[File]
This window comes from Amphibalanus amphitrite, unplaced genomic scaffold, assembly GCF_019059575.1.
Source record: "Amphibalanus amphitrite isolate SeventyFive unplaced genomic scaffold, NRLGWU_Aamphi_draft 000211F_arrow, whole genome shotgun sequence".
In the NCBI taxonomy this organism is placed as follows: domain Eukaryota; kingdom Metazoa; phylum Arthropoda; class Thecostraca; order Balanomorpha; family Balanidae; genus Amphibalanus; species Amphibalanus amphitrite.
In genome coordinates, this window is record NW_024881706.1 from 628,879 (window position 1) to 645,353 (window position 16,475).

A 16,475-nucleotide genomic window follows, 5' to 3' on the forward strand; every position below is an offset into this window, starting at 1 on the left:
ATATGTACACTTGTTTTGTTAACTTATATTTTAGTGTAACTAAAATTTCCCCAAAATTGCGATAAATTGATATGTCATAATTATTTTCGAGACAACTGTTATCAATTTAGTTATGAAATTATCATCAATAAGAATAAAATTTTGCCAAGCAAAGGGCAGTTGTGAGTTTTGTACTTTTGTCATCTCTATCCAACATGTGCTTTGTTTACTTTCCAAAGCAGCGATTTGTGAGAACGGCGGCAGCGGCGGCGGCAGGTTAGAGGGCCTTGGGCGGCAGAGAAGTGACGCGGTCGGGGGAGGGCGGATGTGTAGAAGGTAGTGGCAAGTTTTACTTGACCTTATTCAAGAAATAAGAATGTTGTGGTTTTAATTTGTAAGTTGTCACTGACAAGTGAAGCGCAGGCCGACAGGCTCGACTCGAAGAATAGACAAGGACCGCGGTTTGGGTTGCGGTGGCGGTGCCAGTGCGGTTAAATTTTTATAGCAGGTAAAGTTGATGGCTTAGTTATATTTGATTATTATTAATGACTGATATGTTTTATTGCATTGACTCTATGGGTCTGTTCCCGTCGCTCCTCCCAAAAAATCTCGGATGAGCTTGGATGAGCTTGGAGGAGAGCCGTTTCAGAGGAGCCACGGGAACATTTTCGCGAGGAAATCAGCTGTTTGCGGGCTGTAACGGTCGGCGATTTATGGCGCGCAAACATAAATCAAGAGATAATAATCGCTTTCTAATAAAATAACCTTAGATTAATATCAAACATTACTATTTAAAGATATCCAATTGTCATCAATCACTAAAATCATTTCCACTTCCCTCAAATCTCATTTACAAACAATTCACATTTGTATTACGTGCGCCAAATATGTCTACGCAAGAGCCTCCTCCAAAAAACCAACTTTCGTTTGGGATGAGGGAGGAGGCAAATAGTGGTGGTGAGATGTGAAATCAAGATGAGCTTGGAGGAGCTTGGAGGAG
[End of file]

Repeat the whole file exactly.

This window comes from Amphibalanus amphitrite, unplaced genomic scaffold, assembly GCF_019059575.1.
Source record: "Amphibalanus amphitrite isolate SeventyFive unplaced genomic scaffold, NRLGWU_Aamphi_draft 000211F_arrow, whole genome shotgun sequence".
In the NCBI taxonomy this organism is placed as follows: domain Eukaryota; kingdom Metazoa; phylum Arthropoda; class Thecostraca; order Balanomorpha; family Balanidae; genus Amphibalanus; species Amphibalanus amphitrite.
In genome coordinates, this window is record NW_024881706.1 from 628,879 (window position 1) to 645,353 (window position 16,475).

A 16,475-nucleotide genomic window follows, 5' to 3' on the forward strand; every position below is an offset into this window, starting at 1 on the left:
ATATGTACACTTGTTTTGTTAACTTATATTTTAGTGTAACTAAAATTTCCCCAAAATTGCGATAAATTGATATGTCATAATTATTTTCGAGACAACTGTTATCAATTTAGTTATGAAATTATCATCAATAAGAATAAAATTTTGCCAAGCAAAGGGCAGTTGTGAGTTTTGTACTTTTGTCATCTCTATCCAACATGTGCTTTGTTTACTTTCCAAAGCAGCGATTTGTGAGAACGGCGGCAGCGGCGGCGGCAGGTTAGAGGGCCTTGGGCGGCAGAGAAGTGACGCGGTCGGGGGAGGGCGGATGTGTAGAAGGTAGTGGCAAGTTTTACTTGACCTTATTCAAGAAATAAGAATGTTGTGGTTTTAATTTGTAAGTTGTCACTGACAAGTGAAGCGCAGGCCGACAGGCTCGACTCGAAGAATAGACAAGGACCGCGGTTTGGGTTGCGGTGGCGGTGCCAGTGCGGTTAAATTTTTATAGCAGGTAAAGTTGATGGCTTAGTTATATTTGATTATTATTAATGACTGATATGTTTTATTGCATTGACTCTATGGGTCTGTTCCCGTCGCTCCTCCCAAAAAATCTCGGATGAGCTTGGATGAGCTTGGAGGAGAGCCGTTTCAGAGGAGCCACGGGAACATTTTCGCGAGGAAATCAGCTGTTTGCGGGCTGTAACGGTCGGCGATTTATGGCGCGCAAACATAAATCAAGAGATAATAATCGCTTTCTAATAAAATAACCTTAGATTAATATCAAACATTACTATTTAAAGATATCCAATTGTCATCAATCACTAAAATCATTTCCACTTCCCTCAAATCTCATTTACAAACAATTCACATTTGTATTACGTGCGCCAAATATGTCTACGCAAGAGCCTCCTCCAAAAAACCAACTTTCGTTTGGGATGAGGGAGGAGGCAAATAGTGGTGGTGAGATGTGAAATCAAGATGAGCTTGGAGGAGCTTGGAGGAG